# Tag Info

10

Deploy @ DynamicModule[{list = {}, fits = {}}, Panel @ Row[{Framed @ EventHandler[Dynamic[Graphics[{Thick, Blue, Line[list], PointSize[Medium], Red, Point[list]}, PlotRange -> 1, ImageSize -> Medium]], {"MouseDown" :> (list = {}; fits = {};), "MouseDragged" :> (AppendTo[list, MousePosition["Graphics"]]), "MouseUp"...

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A curve that is a multiple of a gamma distribution seems to fit: r0 = Max[data[[All, 1]]] + 0.0001; nlm = NonlinearModelFit[data, r1 E^(-((r0 - x)/r2)) r2^-r3 (r0 - x)^(-1 + r3), {{r1, 0.004}, {r2, 6}, {r3, 1}}, x] Show[ListPlot[data, PlotStyle -> {{Yellow, PointSize[0.02]}}], Plot[nlm[x], {x, 60, 90}, PlotStyle -> {{Thin, Red}}]] area = ...

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You are fitting a curve that has a shape of a known probability distribution and NOT fitting a probability distribution. This is a regression. After throwing out the complex numbers (as suggested by @BobHanlon) and throwing out the negative response values, one can use NonlinearModelFit. Fitting the log of the curve is more numerically stable when using ...

7

This does standard fit using Polynomial. You can add more terms to the polynomial and remove term. Can add/remove points. Each point added must be in increasing $x$ order. Usese LocatorPane to collect points and update the fitting Polynomial as more points are added. Manipulate[ (*Version 1.0 alpha *) tick; term = Table[x^n, {n, 0, terms - 1}]; fit =...

5

Not a full answer, but a hint. You can get analytical solution for integrals with assumptions (fill in your special needs). This should be more easy to handle. rhoA[A_, Rs_][r_] = (A 10^-3) r^(-1) (r + Rs)^(-2) Rs^(3); Sig[A_, Rs_][r_] = 4 r Integrate[rhoA[A, Rs][u r] u^2, {u, 0, 1}, Assumptions -> 0 < A < 2 && 0 < Rs < 3 &&...

5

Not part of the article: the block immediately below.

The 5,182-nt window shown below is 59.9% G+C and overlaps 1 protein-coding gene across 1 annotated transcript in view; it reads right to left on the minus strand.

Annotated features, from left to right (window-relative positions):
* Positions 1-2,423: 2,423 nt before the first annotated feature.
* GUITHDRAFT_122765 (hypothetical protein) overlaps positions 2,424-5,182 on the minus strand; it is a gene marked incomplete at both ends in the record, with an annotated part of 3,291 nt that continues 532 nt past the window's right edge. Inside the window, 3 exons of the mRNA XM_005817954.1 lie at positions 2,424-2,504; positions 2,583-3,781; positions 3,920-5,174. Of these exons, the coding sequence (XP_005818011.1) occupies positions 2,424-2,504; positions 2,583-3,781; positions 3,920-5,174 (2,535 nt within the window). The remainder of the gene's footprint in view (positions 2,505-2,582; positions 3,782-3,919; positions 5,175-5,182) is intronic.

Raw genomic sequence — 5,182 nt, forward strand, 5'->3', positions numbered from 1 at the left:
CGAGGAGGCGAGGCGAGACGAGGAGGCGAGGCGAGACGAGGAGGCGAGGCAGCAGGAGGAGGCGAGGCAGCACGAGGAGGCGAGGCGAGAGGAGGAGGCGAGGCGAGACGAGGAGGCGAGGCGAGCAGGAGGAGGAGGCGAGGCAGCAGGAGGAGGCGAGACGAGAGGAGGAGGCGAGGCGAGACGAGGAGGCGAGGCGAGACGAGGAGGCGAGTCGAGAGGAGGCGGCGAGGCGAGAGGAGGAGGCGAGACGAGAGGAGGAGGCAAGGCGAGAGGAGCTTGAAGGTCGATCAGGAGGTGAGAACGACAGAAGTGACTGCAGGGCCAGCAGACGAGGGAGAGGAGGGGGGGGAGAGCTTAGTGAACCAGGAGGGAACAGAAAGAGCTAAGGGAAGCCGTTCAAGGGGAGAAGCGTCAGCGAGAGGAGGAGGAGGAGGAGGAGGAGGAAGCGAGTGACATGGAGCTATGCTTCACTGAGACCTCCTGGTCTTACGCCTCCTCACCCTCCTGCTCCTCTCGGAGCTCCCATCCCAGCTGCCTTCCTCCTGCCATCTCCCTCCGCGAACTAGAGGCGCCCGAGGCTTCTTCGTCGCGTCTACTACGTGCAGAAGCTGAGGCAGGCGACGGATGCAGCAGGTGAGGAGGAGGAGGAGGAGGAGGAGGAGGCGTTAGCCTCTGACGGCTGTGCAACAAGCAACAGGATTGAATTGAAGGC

When I have very little experience with a software function, I find it incumbent on me to figure out what I'm probably doing wrong rather than blaming the software function. (I've learned that the hard way.) The model presented with 3 parameters ($c$, $l$, and $r$) to fit is $$-\tan ^{-1}\left(\frac{\frac{1}{2 \pi c f}-2 \pi f l}{r}\right)=-\tan ^{-1}\... 4 Here is an approach based on generating a Line object, determining the total distance from all points in your dataset to the line, and minimizing that distance. In the following, price is obtained from your data, similar to what you described in your code: price = Import["data_out.txt", "CSV"][[4533 ;; 4922, 5]]; price = Transpose@{Range[Length[price]], ... 4 I suspect you must have used a different function when you found an acceptable fit with Python. Here is your data OCR'd from your previous question: data = {{6.806883, -4.95593692818423 Exp[-41]}, {6.813879, 0.2966197}, {6.81548, 0.2090413}, {6.815993, 0.1047412}, {6.816116, 0.2172217}, {6.816141, 0.0175237}, {6.816558, 0.0401401}, {6.820772, 0.... 4 Try to tweak your initial guesses in the NonlinearModelFit to help the fit: mod = NonlinearModelFit[data, c*Sin[a*x + b], {{a, 300}, b, {c, 3}}, x] Show[ListLinePlot[data], Plot[mod[x], {x, -.1, .1}, PlotStyle -> Red]] I'm not very familiar with FindFormula, but you can use that as well: ff[x_] = FindFormula[data, x, TargetFunctions -> {Sin, ... 3 It looks like this question can be answered following the answers in this discussion: "Multi-peak fitting for peak position". I was too lazy to figure out a basis with the functions you want to fit. (You have listed many parameters.) So, I used the Gaussian function in this answer: gaussian[amp_, pos_, fwhm_, x_] := 2^(-((4 (-pos + x)^2)/fwhm^2)) amp Here ... 3 The reason you are receiving the "Data point {x1,y1} contains abscissa x1, which is not a real number" error is that Interpolation expects a numerical value for the abscissa. In the first example for the end points you used 1 and 390. This worked fine. In the second example you used, in addition, x1. That was what Interpolation was complaining about. It ... 3 You can't get there from here. You can estimate k (which equals kref Exp[(-e/8.314) ((1/360.15) - (1/353.15))] but there is an infinite set of kref:e pairs that give you the exact same prediction equation. Consider the results from dhnematicmax = 1.2 k = kref Exp[(-e/8.314) ((1/360.15) - (1/353.15))] nlm = NonlinearModelFit[data, (1 - Exp[-k*((t)^n)])*... 2 Higher precision is not needed. One just needs to scale the data so that numerical instabilities don't occur. This is especially the case here where the scales of the predictor and response variables are so far apart. For both models multiplying the predictor and response by appropriate constants don't change the underlying model. (Sometimes subtracting ... 2 To even attempt a fitting, one should consider a long list of caveats regarding the noisiness of your data, how you define your peak and what its functional shape should be, what you expect to be your baseline, etc. Nevertheless, you could try the following, with caution. The peak is around 85ish, so select a region in the data that has a reasonably flat ... 2 Here is a function you can apply to your dataset, specifying the areas you want integrated. The function will: select the relevant portion of your dataset take the first and last points in that region to establish a linear baseline by linear interpolation describe the data in between the specified boundaries by interpolation (no point in fitting, the shape ... 1 I am not a physicist but the need (craving? compulsion?) for the area under a parametric curve when there's such a poor fit makes no sense. Your data is pretty dense (lots of observations uniformly spaced) so why not pick a reasonable baseline (another concept I don't understand as the left and right side of the peaks seem to have different levels) and then ... 1 Using pretty much the same code from my answer to your last question: fit = NonlinearModelFit[ data, height1 Exp[-(x - peakposition1)^2/peakwidth1^2] + height2 Exp[-(x - peakposition2)^2/peakwidth2^2] + baseline, { {height1, 0.5}, {peakposition1, 76}, {peakwidth1, 2}, {height2, 1.3}, {... 1 Do the summation on your data before modeling, then fit to a simpler model: FindFit[ {#1, Plus @@ #2, #3}& @@@ {{1, {0, 1}, 3}, {2, {1, 1}, 6}, {3, {1, 0, 1}, 8}}, c1 x + c2 y, {c1, c2}, {x, y} ] {* Out: {c1 -> 2., c2 -> 1.} *) In passing, I would also recommend that you upgrade to LinearModelFit or NonlinearModelFit for your data ... 1 The documentation about variance structures in NonlinearModelFit is not in standard terms (at least in terms familiar to me, a statistician). When one uses the options Weights -> 1/errors^2, VarianceEstimatorFunction -> (1 &), the following model is assumed:$$y=f(x) + e \epsilon where $y$ is the response, $f(x)$ is the nonlinear function of $... 1 I think the issue is that Mathematica is trying to take derivatives of your fitting form, but your fitting form involves NIntegrate, a numerical process. One thing you should be able to do for now to get around this is specify the fitting to use the "NMinimize" method. This method will not try to find gradients of the form you are trying to fit to. FindFit[.... 1 Only a little more work is necessary to display the parameters you want for your Langmuir isotherms. This relies on the fact that the FittedModel[] object produced by LinearModelFit[] can also be used to extract the fitted parameters of the line (the "BestFitParameters" property) and the coefficient of determination$R^2\$ (the "RSquared" property). To keep ...